10 Proven Ways to Boost the Conversion Rates of Your Call-to-Action Buttons

No matter how great the content, how incredible the visuals or how stunning the write-up, it’s all for naught if the viewers and readers don’t follow the call to action. Converting readers into leads and into customers is the entire point of writing and publishing great material. While there are some bloggers out there who write for fun, most do so to either sell products or make money off of marketing and advertisements. But what can a website do? What happens if the website has hit a wall and visitors no longer follow the call to action, or it remains stagnant, regardless of the keywords or how the content publishing schedule has shifted? Here are 10 proven ways to boost the conversation rates of any call to action button.

1. Color Matters

The color of a “find out more” button (or any other call to action) may not sit as a top priority for a website designer, but perhaps it should. According to HubSpot, the color of the CTA button makes a big difference in how visitors respond and whether or not they eventually click on it. HubStop performed a traffic test on 2,000 different websites, having each website using either a red CTA or a green CTA. Green relates to the idea of environmental and natural. Many may also connect it with green traffic lights and the word "go." On the other hand, red might connect with the traffic light "stop," while mentally connecting to blood, passion or even excitement. In the study, the red button saw a 21 percent increase in clicks over the green button.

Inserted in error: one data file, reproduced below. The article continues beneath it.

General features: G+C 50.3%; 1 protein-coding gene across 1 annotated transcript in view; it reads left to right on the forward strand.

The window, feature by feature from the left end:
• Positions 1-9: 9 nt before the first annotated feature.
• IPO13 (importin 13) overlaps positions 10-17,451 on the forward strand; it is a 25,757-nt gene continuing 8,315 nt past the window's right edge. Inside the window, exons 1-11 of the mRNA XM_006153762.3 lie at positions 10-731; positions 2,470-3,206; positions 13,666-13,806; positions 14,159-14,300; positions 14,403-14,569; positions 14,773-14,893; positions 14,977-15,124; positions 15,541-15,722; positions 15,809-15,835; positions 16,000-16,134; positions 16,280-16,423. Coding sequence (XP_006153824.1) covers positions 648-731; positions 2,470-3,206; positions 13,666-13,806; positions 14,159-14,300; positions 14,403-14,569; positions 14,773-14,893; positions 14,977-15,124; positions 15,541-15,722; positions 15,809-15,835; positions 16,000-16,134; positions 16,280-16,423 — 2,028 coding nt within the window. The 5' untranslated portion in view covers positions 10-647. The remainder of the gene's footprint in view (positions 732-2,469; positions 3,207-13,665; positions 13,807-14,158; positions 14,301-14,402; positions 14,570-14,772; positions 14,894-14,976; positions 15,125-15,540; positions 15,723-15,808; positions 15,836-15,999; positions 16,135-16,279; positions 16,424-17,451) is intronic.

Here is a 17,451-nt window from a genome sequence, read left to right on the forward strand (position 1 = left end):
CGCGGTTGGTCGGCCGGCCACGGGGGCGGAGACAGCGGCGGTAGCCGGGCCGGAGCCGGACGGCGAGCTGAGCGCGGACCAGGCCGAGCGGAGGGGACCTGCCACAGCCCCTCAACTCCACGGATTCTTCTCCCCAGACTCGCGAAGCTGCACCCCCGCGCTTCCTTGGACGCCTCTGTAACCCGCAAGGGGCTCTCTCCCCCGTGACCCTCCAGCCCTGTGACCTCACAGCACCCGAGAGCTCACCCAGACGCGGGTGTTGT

It's important to note in the study, websites used both green and red buttons, so there could be an accurate monitoring of conversions (and not just some websites outperforming others). This means for every 100 visitors to a website; the red button sees 21 more clicks on the find out more button than the green. The button grabs the attention of visitors, is easy to see and draws the attention from other areas of the page. It's a simple tip every website needs to follow as it takes next to no time to change the color of the CTA button.